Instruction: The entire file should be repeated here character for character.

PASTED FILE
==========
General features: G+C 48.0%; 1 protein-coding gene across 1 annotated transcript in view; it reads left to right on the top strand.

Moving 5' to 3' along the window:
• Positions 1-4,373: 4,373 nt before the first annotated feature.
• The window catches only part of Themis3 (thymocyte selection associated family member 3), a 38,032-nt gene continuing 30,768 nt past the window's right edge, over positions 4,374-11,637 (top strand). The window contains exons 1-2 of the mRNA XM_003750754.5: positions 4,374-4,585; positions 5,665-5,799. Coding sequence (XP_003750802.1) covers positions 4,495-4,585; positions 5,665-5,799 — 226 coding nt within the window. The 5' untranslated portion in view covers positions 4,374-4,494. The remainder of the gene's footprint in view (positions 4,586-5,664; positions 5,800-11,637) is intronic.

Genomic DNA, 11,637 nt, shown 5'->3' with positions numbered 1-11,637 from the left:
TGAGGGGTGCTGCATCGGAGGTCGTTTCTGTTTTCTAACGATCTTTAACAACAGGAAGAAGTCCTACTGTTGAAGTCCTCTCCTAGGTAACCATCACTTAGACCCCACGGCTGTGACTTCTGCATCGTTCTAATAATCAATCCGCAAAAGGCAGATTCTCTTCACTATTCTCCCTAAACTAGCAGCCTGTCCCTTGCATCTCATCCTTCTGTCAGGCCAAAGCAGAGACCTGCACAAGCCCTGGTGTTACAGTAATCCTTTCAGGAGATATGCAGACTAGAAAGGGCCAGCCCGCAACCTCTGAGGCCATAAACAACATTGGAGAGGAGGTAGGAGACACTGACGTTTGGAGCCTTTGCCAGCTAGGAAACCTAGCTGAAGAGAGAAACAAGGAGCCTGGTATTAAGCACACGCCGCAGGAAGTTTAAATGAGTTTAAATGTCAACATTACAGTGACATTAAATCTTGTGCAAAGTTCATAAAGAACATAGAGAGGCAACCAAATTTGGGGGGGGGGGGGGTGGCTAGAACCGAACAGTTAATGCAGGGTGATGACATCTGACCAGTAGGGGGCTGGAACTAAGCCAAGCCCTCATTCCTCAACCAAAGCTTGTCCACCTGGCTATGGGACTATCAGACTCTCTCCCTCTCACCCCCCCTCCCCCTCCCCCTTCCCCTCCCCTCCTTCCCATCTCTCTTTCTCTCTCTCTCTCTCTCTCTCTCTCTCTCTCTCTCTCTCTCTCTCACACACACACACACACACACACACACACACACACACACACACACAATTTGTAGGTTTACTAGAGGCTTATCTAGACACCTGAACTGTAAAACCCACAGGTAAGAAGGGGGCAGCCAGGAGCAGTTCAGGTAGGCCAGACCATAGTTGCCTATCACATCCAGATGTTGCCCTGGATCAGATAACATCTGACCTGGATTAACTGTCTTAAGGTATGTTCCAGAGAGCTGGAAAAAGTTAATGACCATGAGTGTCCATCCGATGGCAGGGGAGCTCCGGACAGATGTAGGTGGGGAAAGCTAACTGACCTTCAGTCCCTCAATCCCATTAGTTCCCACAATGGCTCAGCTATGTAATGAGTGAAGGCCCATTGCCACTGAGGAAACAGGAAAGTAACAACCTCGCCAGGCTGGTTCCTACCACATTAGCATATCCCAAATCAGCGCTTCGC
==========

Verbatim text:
General features: G+C 48.0%; 1 protein-coding gene across 1 annotated transcript in view; it reads left to right on the top strand.

Moving 5' to 3' along the window:
• Positions 1-4,373: 4,373 nt before the first annotated feature.
• The window catches only part of Themis3 (thymocyte selection associated family member 3), a 38,032-nt gene continuing 30,768 nt past the window's right edge, over positions 4,374-11,637 (top strand). The window contains exons 1-2 of the mRNA XM_003750754.5: positions 4,374-4,585; positions 5,665-5,799. Coding sequence (XP_003750802.1) covers positions 4,495-4,585; positions 5,665-5,799 — 226 coding nt within the window. The 5' untranslated portion in view covers positions 4,374-4,494. The remainder of the gene's footprint in view (positions 4,586-5,664; positions 5,800-11,637) is intronic.

Genomic DNA, 11,637 nt, shown 5'->3' with positions numbered 1-11,637 from the left:
TGAGGGGTGCTGCATCGGAGGTCGTTTCTGTTTTCTAACGATCTTTAACAACAGGAAGAAGTCCTACTGTTGAAGTCCTCTCCTAGGTAACCATCACTTAGACCCCACGGCTGTGACTTCTGCATCGTTCTAATAATCAATCCGCAAAAGGCAGATTCTCTTCACTATTCTCCCTAAACTAGCAGCCTGTCCCTTGCATCTCATCCTTCTGTCAGGCCAAAGCAGAGACCTGCACAAGCCCTGGTGTTACAGTAATCCTTTCAGGAGATATGCAGACTAGAAAGGGCCAGCCCGCAACCTCTGAGGCCATAAACAACATTGGAGAGGAGGTAGGAGACACTGACGTTTGGAGCCTTTGCCAGCTAGGAAACCTAGCTGAAGAGAGAAACAAGGAGCCTGGTATTAAGCACACGCCGCAGGAAGTTTAAATGAGTTTAAATGTCAACATTACAGTGACATTAAATCTTGTGCAAAGTTCATAAAGAACATAGAGAGGCAACCAAATTTGGGGGGGGGGGGGGTGGCTAGAACCGAACAGTTAATGCAGGGTGATGACATCTGACCAGTAGGGGGCTGGAACTAAGCCAAGCCCTCATTCCTCAACCAAAGCTTGTCCACCTGGCTATGGGACTATCAGACTCTCTCCCTCTCACCCCCCCTCCCCCTCCCCCTTCCCCTCCCCTCCTTCCCATCTCTCTTTCTCTCTCTCTCTCTCTCTCTCTCTCTCTCTCTCTCTCTCTCTCTCACACACACACACACACACACACACACACACACACACACACACACAATTTGTAGGTTTACTAGAGGCTTATCTAGACACCTGAACTGTAAAACCCACAGGTAAGAAGGGGGCAGCCAGGAGCAGTTCAGGTAGGCCAGACCATAGTTGCCTATCACATCCAGATGTTGCCCTGGATCAGATAACATCTGACCTGGATTAACTGTCTTAAGGTATGTTCCAGAGAGCTGGAAAAAGTTAATGACCATGAGTGTCCATCCGATGGCAGGGGAGCTCCGGACAGATGTAGGTGGGGAAAGCTAACTGACCTTCAGTCCCTCAATCCCATTAGTTCCCACAATGGCTCAGCTATGTAATGAGTGAAGGCCCATTGCCACTGAGGAAACAGGAAAGTAACAACCTCGCCAGGCTGGTTCCTACCACATTAGCATATCCCAAATCAGCGCTTCGC